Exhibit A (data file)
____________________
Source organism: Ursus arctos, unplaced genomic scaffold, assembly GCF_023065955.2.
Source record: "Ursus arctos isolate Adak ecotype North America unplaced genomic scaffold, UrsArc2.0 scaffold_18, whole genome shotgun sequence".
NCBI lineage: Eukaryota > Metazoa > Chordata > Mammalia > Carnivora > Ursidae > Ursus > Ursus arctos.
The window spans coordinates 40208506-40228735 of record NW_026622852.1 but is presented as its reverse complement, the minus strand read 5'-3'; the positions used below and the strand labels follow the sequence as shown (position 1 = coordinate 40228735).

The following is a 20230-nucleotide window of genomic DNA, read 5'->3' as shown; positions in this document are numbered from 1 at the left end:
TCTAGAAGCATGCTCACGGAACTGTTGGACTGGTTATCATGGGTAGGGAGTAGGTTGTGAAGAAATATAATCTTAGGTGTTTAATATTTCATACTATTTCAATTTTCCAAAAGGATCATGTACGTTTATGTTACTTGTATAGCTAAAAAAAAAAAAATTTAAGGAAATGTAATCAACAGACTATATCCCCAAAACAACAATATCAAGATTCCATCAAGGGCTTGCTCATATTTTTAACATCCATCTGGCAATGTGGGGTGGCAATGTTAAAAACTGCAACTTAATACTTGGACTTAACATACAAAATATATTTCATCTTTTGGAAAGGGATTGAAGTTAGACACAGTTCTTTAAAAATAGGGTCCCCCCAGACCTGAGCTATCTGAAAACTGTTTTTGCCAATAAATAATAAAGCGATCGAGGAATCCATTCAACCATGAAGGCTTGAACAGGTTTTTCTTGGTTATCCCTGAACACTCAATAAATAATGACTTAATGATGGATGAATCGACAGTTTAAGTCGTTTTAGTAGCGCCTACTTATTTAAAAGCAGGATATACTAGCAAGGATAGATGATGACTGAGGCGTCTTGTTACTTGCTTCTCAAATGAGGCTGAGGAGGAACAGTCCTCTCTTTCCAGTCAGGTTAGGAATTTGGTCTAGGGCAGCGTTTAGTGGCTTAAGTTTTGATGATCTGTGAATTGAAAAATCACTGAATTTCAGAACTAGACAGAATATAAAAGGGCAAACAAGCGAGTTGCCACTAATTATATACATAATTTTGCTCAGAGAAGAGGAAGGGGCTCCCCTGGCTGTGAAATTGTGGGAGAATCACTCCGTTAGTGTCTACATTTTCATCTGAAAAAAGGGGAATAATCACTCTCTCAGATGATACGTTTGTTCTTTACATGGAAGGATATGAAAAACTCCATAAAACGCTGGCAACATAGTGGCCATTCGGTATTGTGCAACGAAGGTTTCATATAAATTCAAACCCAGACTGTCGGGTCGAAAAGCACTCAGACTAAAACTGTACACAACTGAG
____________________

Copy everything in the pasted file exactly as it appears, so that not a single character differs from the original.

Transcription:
Source organism: Ursus arctos, unplaced genomic scaffold, assembly GCF_023065955.2.
Source record: "Ursus arctos isolate Adak ecotype North America unplaced genomic scaffold, UrsArc2.0 scaffold_18, whole genome shotgun sequence".
NCBI lineage: Eukaryota > Metazoa > Chordata > Mammalia > Carnivora > Ursidae > Ursus > Ursus arctos.
The window spans coordinates 40208506-40228735 of record NW_026622852.1 but is presented as its reverse complement, the minus strand read 5'-3'; the positions used below and the strand labels follow the sequence as shown (position 1 = coordinate 40228735).

The following is a 20230-nucleotide window of genomic DNA, read 5'->3' as shown; positions in this document are numbered from 1 at the left end:
TCTAGAAGCATGCTCACGGAACTGTTGGACTGGTTATCATGGGTAGGGAGTAGGTTGTGAAGAAATATAATCTTAGGTGTTTAATATTTCATACTATTTCAATTTTCCAAAAGGATCATGTACGTTTATGTTACTTGTATAGCTAAAAAAAAAAAAATTTAAGGAAATGTAATCAACAGACTATATCCCCAAAACAACAATATCAAGATTCCATCAAGGGCTTGCTCATATTTTTAACATCCATCTGGCAATGTGGGGTGGCAATGTTAAAAACTGCAACTTAATACTTGGACTTAACATACAAAATATATTTCATCTTTTGGAAAGGGATTGAAGTTAGACACAGTTCTTTAAAAATAGGGTCCCCCCAGACCTGAGCTATCTGAAAACTGTTTTTGCCAATAAATAATAAAGCGATCGAGGAATCCATTCAACCATGAAGGCTTGAACAGGTTTTTCTTGGTTATCCCTGAACACTCAATAAATAATGACTTAATGATGGATGAATCGACAGTTTAAGTCGTTTTAGTAGCGCCTACTTATTTAAAAGCAGGATATACTAGCAAGGATAGATGATGACTGAGGCGTCTTGTTACTTGCTTCTCAAATGAGGCTGAGGAGGAACAGTCCTCTCTTTCCAGTCAGGTTAGGAATTTGGTCTAGGGCAGCGTTTAGTGGCTTAAGTTTTGATGATCTGTGAATTGAAAAATCACTGAATTTCAGAACTAGACAGAATATAAAAGGGCAAACAAGCGAGTTGCCACTAATTATATACATAATTTTGCTCAGAGAAGAGGAAGGGGCTCCCCTGGCTGTGAAATTGTGGGAGAATCACTCCGTTAGTGTCTACATTTTCATCTGAAAAAAGGGGAATAATCACTCTCTCAGATGATACGTTTGTTCTTTACATGGAAGGATATGAAAAACTCCATAAAACGCTGGCAACATAGTGGCCATTCGGTATTGTGCAACGAAGGTTTCATATAAATTCAAACCCAGACTGTCGGGTCGAAAAGCACTCAGACTAAAACTGTACACAACTGAG